Microsoft is using its legal muscle to push back against an advanced persistent threat group that is says is "widely associated with Iranian hackers." Following court approval, it is taking control of 99 website domains allegedly used by the attackers as part of an ongoing spear-phishing campaign.
Distinguishing nation-state attacks from organized crime continues to grow more difficult because some attackers wear both hats, a Europol official reports. Further complicating the picture: Young attackers enjoy access to ever-more sophisticated and inexpensive tools and services.
If you run a Magento-powered e-commerce site, it's time to patch again. E-commerce sites continued to be targeted by cybercriminals seeking to steal payment card data, and experts recommend moving quickly to plug the most critical flaw, a SQL injection vulnerability.
Communication of cyber risks to executives using enterprise risk methodologies is imperative for improving incident prevention, according to Randy Trzeciak and Brett Tucker of Carnegie Mellon University, who offer tips.
The ISMG Security Report features Chris Painter, commissioner of the Global Commission on the Stability of Cyberspace, discussing cybersecurity policy for the 2020 U.S. elections. Plus, an update on the cost of the Norsk Hydro ransomware attack and the challenges of controlling real-time payments fraud.
Buyer beware: A new study shows used USBs offered for sale on eBay and elsewhere may contain a wealth of personal information that could potentially be used for identity theft, phishing attacks and other cybercrimes.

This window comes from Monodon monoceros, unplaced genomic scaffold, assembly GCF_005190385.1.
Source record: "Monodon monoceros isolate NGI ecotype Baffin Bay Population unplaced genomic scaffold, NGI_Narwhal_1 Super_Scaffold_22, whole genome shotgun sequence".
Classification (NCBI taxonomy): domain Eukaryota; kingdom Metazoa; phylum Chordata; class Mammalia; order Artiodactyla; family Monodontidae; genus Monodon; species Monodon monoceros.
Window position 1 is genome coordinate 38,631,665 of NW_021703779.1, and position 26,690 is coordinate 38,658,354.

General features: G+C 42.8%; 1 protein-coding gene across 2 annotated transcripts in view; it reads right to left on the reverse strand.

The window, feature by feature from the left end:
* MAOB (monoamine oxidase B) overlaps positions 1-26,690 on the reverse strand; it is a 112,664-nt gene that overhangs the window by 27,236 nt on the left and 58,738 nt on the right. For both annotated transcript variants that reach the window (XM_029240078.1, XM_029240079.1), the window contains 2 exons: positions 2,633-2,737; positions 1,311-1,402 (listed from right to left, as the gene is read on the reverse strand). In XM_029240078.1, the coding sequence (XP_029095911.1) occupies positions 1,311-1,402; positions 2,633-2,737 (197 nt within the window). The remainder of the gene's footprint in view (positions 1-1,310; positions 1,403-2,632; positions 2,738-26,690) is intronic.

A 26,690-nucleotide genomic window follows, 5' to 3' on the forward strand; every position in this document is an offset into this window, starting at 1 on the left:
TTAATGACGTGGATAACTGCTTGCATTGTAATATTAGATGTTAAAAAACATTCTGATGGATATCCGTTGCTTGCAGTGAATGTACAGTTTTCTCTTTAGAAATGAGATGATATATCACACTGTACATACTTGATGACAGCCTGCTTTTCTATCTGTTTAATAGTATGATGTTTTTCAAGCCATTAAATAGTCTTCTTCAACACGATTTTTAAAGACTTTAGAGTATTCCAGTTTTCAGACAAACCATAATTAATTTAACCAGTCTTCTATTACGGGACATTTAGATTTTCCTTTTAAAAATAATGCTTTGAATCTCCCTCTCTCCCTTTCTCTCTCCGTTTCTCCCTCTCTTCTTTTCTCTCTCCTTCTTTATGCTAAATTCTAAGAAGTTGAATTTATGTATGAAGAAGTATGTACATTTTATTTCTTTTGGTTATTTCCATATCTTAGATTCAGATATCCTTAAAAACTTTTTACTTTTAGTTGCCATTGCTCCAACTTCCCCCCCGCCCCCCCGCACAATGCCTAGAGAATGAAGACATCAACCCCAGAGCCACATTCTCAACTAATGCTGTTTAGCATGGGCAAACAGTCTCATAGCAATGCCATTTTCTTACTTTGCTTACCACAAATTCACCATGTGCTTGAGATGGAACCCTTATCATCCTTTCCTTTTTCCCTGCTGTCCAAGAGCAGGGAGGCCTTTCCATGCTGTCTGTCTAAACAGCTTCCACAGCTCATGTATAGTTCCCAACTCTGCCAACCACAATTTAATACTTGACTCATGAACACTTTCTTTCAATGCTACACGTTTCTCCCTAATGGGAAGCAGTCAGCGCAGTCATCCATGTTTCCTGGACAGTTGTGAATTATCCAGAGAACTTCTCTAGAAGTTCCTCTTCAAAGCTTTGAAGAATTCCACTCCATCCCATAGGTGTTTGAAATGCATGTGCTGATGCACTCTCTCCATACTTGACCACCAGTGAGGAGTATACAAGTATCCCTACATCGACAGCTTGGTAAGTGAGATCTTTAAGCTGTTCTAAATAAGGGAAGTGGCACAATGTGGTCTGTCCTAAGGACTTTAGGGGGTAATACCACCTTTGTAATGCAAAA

The information security world has been beset by the emergence of multiple side-channel attacks, including Meltdown, Spectre and most recently Spoiler, that have proven difficult to fully fix, says Bill Conner, president and CEO of SonicWall.
At a time when diversity is a key topic within the cybersecurity leadership and workforce, MK Palmore of the FBI says we also need a diversification of skills to help improve breach defense and response.
Some 96 percent of all compromised payment cards have been issued by U.S. banks, reflecting not only the prevalence of credit cards held by Americans, but the relative ease with which they can be used for fraud, says Liv Rowley, a threat intelligence analyst at Blueliv.
As fraud has shifted over the past decade from basic account takeover to synthetic identities and new account fraud, so has the field of identity protection evolved. Tom Thimot and George Tubin of Socure say they are here to disrupt the industry.